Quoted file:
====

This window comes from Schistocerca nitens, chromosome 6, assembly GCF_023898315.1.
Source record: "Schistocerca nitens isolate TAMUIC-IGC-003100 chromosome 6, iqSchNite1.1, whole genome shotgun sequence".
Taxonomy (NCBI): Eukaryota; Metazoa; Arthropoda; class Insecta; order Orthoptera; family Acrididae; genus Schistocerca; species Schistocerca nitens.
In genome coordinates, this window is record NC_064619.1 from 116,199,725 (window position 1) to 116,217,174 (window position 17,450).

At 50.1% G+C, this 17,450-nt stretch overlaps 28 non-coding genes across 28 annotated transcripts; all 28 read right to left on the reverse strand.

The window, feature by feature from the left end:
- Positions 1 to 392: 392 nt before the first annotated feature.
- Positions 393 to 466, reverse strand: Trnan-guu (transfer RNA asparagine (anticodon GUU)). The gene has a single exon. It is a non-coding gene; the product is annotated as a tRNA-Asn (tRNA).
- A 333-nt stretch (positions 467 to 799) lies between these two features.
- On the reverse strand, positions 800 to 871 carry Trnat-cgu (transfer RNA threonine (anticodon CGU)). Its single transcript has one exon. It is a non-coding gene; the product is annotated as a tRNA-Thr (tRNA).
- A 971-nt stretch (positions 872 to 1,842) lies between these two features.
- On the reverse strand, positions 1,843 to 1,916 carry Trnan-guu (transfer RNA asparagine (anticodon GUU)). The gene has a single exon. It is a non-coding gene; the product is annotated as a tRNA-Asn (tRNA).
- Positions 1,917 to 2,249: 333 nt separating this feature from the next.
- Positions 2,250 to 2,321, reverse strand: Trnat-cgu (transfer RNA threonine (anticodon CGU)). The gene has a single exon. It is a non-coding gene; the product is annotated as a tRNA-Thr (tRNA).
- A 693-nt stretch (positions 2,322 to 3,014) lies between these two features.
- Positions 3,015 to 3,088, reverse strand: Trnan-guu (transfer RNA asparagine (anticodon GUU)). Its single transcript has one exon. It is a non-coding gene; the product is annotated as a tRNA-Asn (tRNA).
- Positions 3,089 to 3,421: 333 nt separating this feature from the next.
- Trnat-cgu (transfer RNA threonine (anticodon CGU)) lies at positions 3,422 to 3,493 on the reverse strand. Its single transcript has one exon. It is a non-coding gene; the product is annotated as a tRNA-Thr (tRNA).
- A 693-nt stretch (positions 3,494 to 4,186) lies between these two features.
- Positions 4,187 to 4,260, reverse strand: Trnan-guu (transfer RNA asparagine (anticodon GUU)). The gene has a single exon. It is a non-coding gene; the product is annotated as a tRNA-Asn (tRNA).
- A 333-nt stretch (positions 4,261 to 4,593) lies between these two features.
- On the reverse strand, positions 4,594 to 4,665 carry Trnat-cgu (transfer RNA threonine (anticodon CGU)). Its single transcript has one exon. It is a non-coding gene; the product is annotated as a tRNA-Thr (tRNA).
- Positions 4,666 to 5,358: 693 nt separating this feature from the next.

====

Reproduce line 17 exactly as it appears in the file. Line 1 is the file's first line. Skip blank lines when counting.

- Positions 3,089 to 3,421: 333 nt separating this feature from the next.